rough in of closets, doors

Old 12-06-03, 07:09 AM
builder bill
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rough in of closets, doors

Can anyone help me I have a question reguarding rough openings for a standard bedroom door also a standard window say 48x48? and also a standard 4 foot closet. also any pictures or input that would help me visulize how to rough them in as far as framing would be of grat help.
Old 12-06-03, 08:19 AM
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Assuming you are using door slabs in a sliding, AKA bypass, configuration, you're going to want your finished closet opening to be 47" to allow for a little overlap of the doors. Add to that 47" the thickness of your side pieces and that will give you your rough opening width. Your side pieces will either be drywall or pine/oak depending on the level of trim you desire. Personally, I think drywalled door openings look chinsy, but that is just my preference. The top framing should be around 6' 10". The height is pretty much up to you, as you can just trim a little off the doors to compensate, but you will want it to line up with the bedroom door. If they are flush slabs you can take it off the top or bottom. If they are panel doors, your going to want to take it off the top so the panels will line up with the bedroom door.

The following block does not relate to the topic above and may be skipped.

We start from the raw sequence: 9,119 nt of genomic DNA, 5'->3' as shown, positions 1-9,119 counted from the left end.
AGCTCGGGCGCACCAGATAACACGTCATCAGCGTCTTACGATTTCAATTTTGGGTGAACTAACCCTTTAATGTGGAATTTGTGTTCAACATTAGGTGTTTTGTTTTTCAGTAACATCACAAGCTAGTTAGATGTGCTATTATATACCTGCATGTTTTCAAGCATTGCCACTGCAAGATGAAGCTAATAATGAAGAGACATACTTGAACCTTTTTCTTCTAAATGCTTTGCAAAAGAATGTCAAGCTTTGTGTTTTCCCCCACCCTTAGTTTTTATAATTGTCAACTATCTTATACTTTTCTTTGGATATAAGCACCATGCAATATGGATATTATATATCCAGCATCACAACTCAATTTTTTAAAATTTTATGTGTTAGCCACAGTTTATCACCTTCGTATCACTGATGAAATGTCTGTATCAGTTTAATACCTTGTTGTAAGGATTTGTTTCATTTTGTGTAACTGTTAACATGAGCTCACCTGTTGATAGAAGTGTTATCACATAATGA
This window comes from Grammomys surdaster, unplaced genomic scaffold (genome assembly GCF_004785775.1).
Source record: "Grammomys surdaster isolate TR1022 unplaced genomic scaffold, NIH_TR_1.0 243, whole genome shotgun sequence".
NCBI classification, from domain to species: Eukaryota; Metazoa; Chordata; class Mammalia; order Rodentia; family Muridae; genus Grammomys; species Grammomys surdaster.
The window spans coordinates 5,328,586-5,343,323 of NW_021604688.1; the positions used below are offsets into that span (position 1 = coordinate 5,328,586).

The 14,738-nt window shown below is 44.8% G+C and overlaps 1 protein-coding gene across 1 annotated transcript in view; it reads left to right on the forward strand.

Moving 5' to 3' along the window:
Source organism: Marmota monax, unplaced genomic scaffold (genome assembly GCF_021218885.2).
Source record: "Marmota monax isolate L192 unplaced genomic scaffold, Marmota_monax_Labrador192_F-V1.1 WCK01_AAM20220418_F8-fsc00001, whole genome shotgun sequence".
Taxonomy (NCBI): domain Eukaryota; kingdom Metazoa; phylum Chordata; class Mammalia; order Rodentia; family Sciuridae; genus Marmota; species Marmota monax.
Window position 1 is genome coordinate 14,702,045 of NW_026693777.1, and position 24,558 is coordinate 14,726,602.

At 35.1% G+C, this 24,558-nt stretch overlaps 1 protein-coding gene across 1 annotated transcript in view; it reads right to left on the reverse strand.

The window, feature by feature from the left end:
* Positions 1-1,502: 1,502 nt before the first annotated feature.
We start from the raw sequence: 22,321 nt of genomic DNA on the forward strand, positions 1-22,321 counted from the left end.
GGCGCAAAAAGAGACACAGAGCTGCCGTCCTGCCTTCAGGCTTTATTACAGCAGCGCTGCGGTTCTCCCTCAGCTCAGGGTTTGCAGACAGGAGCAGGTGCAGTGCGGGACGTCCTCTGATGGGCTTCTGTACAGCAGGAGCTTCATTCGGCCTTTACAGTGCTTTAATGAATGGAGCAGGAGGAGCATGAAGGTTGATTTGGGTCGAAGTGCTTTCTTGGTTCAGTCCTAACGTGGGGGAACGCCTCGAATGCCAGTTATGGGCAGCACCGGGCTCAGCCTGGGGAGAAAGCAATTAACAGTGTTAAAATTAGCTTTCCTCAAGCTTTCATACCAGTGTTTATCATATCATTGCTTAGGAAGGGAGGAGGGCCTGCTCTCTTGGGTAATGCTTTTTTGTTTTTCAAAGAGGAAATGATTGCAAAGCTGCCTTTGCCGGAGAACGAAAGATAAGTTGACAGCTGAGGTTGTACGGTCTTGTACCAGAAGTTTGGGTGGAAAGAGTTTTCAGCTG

If you are using bifold doors, the manufacturer will specify the proper R.O. sizes.

The bedroom door will likely require a 6' 10" x 2' 8" opening, if you are using a 30" door.

All windows are a little different, so you'll want to check the manufacturers specs once you've selected a window.

If I were you, I'd take a trip down to your home center and pick out the doors and windows you want to use. Then you will be able to size your rought openings to manufacturer's specs.
Old 12-06-03, 09:24 AM
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Although 30" doors for bedrooms are pretty standard, you can install a 32" door and make it easier to get the furniture in and out. The standard rough opening is 2" wider than the door size. If you install your jack studs exactly plumb (and thus require no shimming on the hinge side), you can use a rough opening only 1.5" wider than the door size and save some shimming.

82" is the standard rough-opening height, but I prefer 83". This gives you more room to raise the door up a little if necessary to allow more room for the flooring (and a return air path if there are no return HVAC registers in the room).

As hotarc says, it is wise to select the doors before framing the rough opening. That way you can frame the opening to match the manufacturer's installation instructions.

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